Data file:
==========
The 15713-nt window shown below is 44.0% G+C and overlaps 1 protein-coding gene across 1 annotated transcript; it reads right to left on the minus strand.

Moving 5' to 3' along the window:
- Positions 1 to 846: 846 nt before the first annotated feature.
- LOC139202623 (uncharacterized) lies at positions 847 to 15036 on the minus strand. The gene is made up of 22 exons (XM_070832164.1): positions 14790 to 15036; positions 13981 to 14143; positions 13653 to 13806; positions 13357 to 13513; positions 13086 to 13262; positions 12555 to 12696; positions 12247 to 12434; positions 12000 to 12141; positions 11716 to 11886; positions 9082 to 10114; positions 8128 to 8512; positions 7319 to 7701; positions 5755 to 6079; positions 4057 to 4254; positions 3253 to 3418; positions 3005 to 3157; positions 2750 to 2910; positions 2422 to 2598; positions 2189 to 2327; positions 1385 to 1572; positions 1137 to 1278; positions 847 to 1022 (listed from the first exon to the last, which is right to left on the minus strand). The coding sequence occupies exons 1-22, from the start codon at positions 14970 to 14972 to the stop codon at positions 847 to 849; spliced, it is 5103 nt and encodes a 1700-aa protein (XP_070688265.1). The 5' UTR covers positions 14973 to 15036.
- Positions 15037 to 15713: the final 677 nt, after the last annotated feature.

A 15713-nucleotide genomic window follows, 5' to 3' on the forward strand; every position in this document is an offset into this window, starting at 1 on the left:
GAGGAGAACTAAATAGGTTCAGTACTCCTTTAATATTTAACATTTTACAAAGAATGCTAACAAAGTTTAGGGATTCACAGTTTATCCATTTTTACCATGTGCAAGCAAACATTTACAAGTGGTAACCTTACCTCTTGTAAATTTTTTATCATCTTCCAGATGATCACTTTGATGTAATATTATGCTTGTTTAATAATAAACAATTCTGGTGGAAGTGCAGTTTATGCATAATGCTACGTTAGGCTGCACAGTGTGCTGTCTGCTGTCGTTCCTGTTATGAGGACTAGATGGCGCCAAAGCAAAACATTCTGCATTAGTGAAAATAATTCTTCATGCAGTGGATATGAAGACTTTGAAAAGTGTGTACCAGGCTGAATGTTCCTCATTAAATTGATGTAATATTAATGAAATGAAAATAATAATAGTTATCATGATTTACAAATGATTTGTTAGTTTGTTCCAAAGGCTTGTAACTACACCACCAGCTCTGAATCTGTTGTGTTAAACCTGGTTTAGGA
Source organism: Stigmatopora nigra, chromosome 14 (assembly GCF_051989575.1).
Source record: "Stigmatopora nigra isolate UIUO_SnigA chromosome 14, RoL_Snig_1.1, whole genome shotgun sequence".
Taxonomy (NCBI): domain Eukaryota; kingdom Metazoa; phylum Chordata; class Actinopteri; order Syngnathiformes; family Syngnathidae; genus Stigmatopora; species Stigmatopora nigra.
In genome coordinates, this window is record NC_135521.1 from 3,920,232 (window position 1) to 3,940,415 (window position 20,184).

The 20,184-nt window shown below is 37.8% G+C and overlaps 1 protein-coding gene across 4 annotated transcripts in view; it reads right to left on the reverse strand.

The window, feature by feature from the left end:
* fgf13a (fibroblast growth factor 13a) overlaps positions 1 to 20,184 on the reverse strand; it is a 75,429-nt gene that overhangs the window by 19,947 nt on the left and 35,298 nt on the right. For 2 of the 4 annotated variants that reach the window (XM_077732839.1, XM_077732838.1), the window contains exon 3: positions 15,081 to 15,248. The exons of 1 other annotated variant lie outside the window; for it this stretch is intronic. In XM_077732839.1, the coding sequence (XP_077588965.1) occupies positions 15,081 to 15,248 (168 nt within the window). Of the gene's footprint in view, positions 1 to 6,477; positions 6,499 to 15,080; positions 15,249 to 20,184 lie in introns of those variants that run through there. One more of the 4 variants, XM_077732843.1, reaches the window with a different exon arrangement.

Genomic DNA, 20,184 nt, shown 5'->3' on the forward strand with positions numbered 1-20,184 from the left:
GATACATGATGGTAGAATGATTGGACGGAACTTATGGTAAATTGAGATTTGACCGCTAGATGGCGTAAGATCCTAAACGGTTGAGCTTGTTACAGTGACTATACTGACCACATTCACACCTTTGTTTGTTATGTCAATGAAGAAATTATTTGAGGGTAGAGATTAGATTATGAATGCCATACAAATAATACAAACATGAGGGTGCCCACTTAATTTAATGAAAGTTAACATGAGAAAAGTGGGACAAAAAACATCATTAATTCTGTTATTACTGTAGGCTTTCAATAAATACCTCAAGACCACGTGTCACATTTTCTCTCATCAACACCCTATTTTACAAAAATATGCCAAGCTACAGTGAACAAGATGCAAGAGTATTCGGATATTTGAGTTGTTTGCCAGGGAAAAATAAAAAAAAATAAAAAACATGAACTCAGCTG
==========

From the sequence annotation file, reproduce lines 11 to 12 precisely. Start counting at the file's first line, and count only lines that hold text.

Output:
In genome coordinates, this window is record NC_135521.1 from 3,920,232 (window position 1) to 3,940,415 (window position 20,184).

The 20,184-nt window shown below is 37.8% G+C and overlaps 1 protein-coding gene across 4 annotated transcripts in view; it reads right to left on the reverse strand.